The Strategic Arms Reduction Treaty – "START 1" – defined cuts to the nuclear weapons stockpiles of the two top possessor states. So did New START in 2010. It is critical for global stability that this arrangement is extended. In 1987, the Intermediate-Range Nuclear Forces Treaty – or "INF" - was a pioneering agreement bringing about, for the first time, a bilateral reduction in nuclear weapons.

Australia does remain disappointed that Russia has so far not addressed its issues of non-compliance with this treaty - placing its very ongoing viability in question. We do urge Russia to return to compliance in the period of time available. It is in no one's interest to return to an arms race like that witnessed during the Cold War.

Mr President

We should use this time ahead of next year's NPT Review Conference as an opportunity to consider our future. It is a pragmatic fact we can't rid the world of nuclear weapons today or realistically within this decade. But we can absolutely work towards further significant reductions.

I offered that view to the United Nations General Assembly in September last year, and I offer it again today. We cannot achieve our shared aims if we look short term –ours is a problem that needs tenacity and persistence over time, and we should prize these ambitions.

Australia's Contributions

Mr President, members, in March next year, March 2020, Australia will host the International Youth Nuclear Congress. It is a reminder to me that our work, or our inactions, will be inherited by the generations that follow us.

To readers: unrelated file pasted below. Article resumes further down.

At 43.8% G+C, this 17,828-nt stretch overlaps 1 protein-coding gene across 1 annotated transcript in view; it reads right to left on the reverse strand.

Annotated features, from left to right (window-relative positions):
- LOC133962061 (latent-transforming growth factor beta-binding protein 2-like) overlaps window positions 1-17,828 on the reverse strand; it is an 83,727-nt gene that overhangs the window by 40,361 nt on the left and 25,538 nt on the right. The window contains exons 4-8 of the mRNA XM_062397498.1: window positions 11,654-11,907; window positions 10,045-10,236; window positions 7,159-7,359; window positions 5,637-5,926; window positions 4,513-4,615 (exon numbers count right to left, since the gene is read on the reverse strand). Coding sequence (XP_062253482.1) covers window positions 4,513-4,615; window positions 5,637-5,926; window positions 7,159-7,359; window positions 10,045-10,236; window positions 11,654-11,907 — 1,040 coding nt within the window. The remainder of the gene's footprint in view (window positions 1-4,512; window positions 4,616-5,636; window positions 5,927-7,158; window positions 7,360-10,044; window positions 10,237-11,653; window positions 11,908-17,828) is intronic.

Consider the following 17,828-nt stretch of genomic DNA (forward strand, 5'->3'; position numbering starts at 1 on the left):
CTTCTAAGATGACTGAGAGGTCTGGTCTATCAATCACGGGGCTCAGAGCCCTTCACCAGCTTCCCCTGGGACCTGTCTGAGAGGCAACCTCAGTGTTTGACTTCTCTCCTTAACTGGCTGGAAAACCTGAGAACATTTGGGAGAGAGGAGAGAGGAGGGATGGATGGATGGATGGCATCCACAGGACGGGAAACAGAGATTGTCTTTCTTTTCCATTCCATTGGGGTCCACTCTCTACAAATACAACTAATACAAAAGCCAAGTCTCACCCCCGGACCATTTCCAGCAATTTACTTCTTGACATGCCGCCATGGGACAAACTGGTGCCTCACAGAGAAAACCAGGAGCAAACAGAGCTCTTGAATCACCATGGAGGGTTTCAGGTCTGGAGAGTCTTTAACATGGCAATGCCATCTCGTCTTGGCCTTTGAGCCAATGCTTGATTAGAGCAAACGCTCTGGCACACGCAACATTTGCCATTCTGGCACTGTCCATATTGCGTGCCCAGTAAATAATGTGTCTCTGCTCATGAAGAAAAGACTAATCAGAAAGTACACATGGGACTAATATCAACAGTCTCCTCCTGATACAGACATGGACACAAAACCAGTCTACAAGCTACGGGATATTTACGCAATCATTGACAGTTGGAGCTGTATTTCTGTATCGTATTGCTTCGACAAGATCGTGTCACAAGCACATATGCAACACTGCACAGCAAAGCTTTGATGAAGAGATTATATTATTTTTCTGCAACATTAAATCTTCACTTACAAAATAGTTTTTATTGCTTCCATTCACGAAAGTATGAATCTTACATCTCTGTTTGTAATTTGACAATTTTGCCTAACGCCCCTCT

And there are gains of which we can be proud. One of my early priorities as Foreign Minister was to co-chair with Japanese Foreign Minister, my friend, Taro Ko no, the Friends of the Comprehensive Nuclear Test Ban Treaty Meeting in New York last year. At that meeting, we welcomed further progress toward the universalisation of the treaty.

With Thailand's recent ratification, we can celebrate that all members of ASEAN are now party to the Treaty. This is a significant regional achievement.

We also welcome the most recent ratification of the Treaty by Zimbabwe earlier this month.

Mr President, Australia remains convinced that transparency, compliance, verification, and if necessary enforcement, are foundational issues that require solutions.

And Australia, with others, is working through the technical challenges of disarmament through the US-initiated International Partnership for Nuclear Disarmament Verification.

Similarly, Australia has worked through many of the technical issues surrounding a treaty banning fissile material for nuclear weapons including in two UN-mandated groups.

Through the 12 member cross-regional Non-Proliferation and Disarmament Initiative, we are in dialogue with Nuclear Weapons States on ways to enhance transparency.

We also support the vital role of Security Council resolutions in moderating destabilising influences. Australia supports the Security Council's resolutions calling for the complete, verifiable and irreversible denuclearisation of the Democratic People's Republic of Korea. These efforts have provided the framework for much of the efforts to address tension on the Korean peninsula.

We also welcome the second summit meeting between the United States and the DPRK in Hanoi later this week.

Mr President, it is Australia's view that the Conference on Disarmament has no time to waste because the international community has no time to waste. We must continue to build areas of common ground, and commit to both the technical work and the broader efforts needed to conduct negotiations. Australia stands ready to be a strong partner in all of those efforts. Thank you very much.